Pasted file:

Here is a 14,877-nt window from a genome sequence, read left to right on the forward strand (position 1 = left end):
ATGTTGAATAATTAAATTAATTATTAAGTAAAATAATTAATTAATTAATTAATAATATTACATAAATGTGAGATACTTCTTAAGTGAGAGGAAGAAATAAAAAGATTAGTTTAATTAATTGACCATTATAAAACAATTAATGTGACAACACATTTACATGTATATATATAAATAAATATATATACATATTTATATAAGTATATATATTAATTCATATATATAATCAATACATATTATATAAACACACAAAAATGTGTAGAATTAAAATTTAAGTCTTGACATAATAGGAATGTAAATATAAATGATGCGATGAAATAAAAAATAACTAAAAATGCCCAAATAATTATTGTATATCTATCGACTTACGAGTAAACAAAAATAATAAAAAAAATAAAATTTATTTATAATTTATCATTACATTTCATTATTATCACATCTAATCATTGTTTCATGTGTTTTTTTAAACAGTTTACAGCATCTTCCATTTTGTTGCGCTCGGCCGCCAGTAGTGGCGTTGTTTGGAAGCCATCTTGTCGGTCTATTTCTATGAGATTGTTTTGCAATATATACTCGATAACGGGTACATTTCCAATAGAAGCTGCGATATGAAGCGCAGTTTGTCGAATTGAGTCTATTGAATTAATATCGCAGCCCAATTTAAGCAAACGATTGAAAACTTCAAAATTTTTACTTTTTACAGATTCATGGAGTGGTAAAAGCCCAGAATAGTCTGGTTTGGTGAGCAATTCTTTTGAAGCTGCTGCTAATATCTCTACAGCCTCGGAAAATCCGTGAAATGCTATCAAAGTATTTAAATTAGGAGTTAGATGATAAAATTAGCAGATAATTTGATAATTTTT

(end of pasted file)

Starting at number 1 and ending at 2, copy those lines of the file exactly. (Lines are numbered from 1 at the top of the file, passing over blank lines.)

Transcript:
Here is a 14,877-nt window from a genome sequence, read left to right on the forward strand (position 1 = left end):
ATGTTGAATAATTAAATTAATTATTAAGTAAAATAATTAATTAATTAATTAATAATATTACATAAATGTGAGATACTTCTTAAGTGAGAGGAAGAAATAAAAAGATTAGTTTAATTAATTGACCATTATAAAACAATTAATGTGACAACACATTTACATGTATATATATAAATAAATATATATACATATTTATATAAGTATATATATTAATTCATATATATAATCAATACATATTATATAAACACACAAAAATGTGTAGAATTAAAATTTAAGTCTTGACATAATAGGAATGTAAATATAAATGATGCGATGAAATAAAAAATAACTAAAAATGCCCAAATAATTATTGTATATCTATCGACTTACGAGTAAACAAAAATAATAAAAAAAATAAAATTTATTTATAATTTATCATTACATTTCATTATTATCACATCTAATCATTGTTTCATGTGTTTTTTTAAACAGTTTACAGCATCTTCCATTTTGTTGCGCTCGGCCGCCAGTAGTGGCGTTGTTTGGAAGCCATCTTGTCGGTCTATTTCTATGAGATTGTTTTGCAATATATACTCGATAACGGGTACATTTCCAATAGAAGCTGCGATATGAAGCGCAGTTTGTCGAATTGAGTCTATTGAATTAATATCGCAGCCCAATTTAAGCAAACGATTGAAAACTTCAAAATTTTTACTTTTTACAGATTCATGGAGTGGTAAAAGCCCAGAATAGTCTGGTTTGGTGAGCAATTCTTTTGAAGCTGCTGCTAATATCTCTACAGCCTCGGAAAATCCGTGAAATGCTATCAAAGTATTTAAATTAGGAGTTAGATGATAAAATTAGCAGATAATTTGATAATTTTT